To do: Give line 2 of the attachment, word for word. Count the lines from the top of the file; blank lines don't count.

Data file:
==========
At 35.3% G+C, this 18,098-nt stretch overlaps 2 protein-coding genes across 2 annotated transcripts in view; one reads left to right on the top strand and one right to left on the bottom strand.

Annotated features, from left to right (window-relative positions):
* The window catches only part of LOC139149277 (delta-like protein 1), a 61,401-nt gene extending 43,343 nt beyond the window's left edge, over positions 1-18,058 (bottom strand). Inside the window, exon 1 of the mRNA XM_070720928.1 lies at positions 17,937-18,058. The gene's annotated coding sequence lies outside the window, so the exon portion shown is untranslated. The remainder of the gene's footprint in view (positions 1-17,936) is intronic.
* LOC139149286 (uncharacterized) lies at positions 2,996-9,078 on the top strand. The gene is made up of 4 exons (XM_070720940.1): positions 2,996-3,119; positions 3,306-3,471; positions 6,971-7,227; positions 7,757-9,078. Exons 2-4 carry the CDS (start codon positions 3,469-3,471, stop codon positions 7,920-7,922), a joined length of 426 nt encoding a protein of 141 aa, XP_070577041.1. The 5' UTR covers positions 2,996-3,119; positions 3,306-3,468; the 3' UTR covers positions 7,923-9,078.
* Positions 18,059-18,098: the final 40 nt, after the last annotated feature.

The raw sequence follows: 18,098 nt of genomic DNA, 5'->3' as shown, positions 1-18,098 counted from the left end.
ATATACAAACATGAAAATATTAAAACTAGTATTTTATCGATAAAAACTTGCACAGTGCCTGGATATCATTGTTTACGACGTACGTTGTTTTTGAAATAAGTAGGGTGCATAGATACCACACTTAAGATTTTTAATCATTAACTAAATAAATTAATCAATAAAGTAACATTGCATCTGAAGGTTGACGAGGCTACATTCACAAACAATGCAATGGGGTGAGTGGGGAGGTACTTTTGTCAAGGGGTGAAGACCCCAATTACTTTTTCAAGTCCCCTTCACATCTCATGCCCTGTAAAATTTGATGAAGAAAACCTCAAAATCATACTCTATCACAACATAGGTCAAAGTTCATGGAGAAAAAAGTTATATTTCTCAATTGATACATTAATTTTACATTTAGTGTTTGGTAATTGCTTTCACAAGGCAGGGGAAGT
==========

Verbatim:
Annotated features, from left to right (window-relative positions):